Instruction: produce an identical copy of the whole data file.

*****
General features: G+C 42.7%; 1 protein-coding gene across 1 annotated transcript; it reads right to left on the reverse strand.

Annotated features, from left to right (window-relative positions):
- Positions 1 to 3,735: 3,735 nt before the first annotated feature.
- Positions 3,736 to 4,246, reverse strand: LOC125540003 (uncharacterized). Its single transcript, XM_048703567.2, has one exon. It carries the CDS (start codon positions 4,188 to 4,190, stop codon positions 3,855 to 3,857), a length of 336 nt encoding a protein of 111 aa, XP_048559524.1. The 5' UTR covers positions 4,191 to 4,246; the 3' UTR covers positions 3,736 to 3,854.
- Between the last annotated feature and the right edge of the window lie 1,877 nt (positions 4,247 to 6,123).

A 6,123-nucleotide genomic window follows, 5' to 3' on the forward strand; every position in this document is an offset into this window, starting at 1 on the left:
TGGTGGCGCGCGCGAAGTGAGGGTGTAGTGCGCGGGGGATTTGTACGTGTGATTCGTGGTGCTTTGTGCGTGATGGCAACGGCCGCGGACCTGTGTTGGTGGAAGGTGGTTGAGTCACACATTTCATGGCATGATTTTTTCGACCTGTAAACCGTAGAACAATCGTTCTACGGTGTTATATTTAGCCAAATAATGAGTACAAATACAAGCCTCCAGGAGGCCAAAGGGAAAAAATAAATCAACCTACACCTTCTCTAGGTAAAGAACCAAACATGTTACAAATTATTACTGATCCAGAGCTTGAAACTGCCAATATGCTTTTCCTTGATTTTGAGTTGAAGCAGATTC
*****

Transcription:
General features: G+C 42.7%; 1 protein-coding gene across 1 annotated transcript; it reads right to left on the reverse strand.

Annotated features, from left to right (window-relative positions):
- Positions 1 to 3,735: 3,735 nt before the first annotated feature.
- Positions 3,736 to 4,246, reverse strand: LOC125540003 (uncharacterized). Its single transcript, XM_048703567.2, has one exon. It carries the CDS (start codon positions 4,188 to 4,190, stop codon positions 3,855 to 3,857), a length of 336 nt encoding a protein of 111 aa, XP_048559524.1. The 5' UTR covers positions 4,191 to 4,246; the 3' UTR covers positions 3,736 to 3,854.
- Between the last annotated feature and the right edge of the window lie 1,877 nt (positions 4,247 to 6,123).

A 6,123-nucleotide genomic window follows, 5' to 3' on the forward strand; every position in this document is an offset into this window, starting at 1 on the left:
TGGTGGCGCGCGCGAAGTGAGGGTGTAGTGCGCGGGGGATTTGTACGTGTGATTCGTGGTGCTTTGTGCGTGATGGCAACGGCCGCGGACCTGTGTTGGTGGAAGGTGGTTGAGTCACACATTTCATGGCATGATTTTTTCGACCTGTAAACCGTAGAACAATCGTTCTACGGTGTTATATTTAGCCAAATAATGAGTACAAATACAAGCCTCCAGGAGGCCAAAGGGAAAAAATAAATCAACCTACACCTTCTCTAGGTAAAGAACCAAACATGTTACAAATTATTACTGATCCAGAGCTTGAAACTGCCAATATGCTTTTCCTTGATTTTGAGTTGAAGCAGATTC